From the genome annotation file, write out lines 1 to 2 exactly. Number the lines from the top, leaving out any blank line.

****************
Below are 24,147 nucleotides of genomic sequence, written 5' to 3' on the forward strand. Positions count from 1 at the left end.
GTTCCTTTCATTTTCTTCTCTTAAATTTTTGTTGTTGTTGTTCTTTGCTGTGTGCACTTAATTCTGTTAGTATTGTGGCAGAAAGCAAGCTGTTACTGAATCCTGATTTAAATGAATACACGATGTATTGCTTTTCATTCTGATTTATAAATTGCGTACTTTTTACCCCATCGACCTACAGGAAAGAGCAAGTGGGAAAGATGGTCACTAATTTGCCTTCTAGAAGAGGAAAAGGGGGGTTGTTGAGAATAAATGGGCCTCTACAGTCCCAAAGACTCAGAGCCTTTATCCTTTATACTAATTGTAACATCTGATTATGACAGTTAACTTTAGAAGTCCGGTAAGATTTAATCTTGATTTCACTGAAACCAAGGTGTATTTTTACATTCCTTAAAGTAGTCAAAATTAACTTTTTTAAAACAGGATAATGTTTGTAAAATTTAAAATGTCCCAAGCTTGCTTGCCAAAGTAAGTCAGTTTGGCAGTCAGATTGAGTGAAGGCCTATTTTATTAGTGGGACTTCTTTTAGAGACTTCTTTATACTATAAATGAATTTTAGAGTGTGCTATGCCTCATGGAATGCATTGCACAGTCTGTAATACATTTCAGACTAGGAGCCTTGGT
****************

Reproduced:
Below are 24,147 nucleotides of genomic sequence, written 5' to 3' on the forward strand. Positions count from 1 at the left end.
GTTCCTTTCATTTTCTTCTCTTAAATTTTTGTTGTTGTTGTTCTTTGCTGTGTGCACTTAATTCTGTTAGTATTGTGGCAGAAAGCAAGCTGTTACTGAATCCTGATTTAAATGAATACACGATGTATTGCTTTTCATTCTGATTTATAAATTGCGTACTTTTTACCCCATCGACCTACAGGAAAGAGCAAGTGGGAAAGATGGTCACTAATTTGCCTTCTAGAAGAGGAAAAGGGGGGTTGTTGAGAATAAATGGGCCTCTACAGTCCCAAAGACTCAGAGCCTTTATCCTTTATACTAATTGTAACATCTGATTATGACAGTTAACTTTAGAAGTCCGGTAAGATTTAATCTTGATTTCACTGAAACCAAGGTGTATTTTTACATTCCTTAAAGTAGTCAAAATTAACTTTTTTAAAACAGGATAATGTTTGTAAAATTTAAAATGTCCCAAGCTTGCTTGCCAAAGTAAGTCAGTTTGGCAGTCAGATTGAGTGAAGGCCTATTTTATTAGTGGGACTTCTTTTAGAGACTTCTTTATACTATAAATGAATTTTAGAGTGTGCTATGCCTCATGGAATGCATTGCACAGTCTGTAATACATTTCAGACTAGGAGCCTTGGT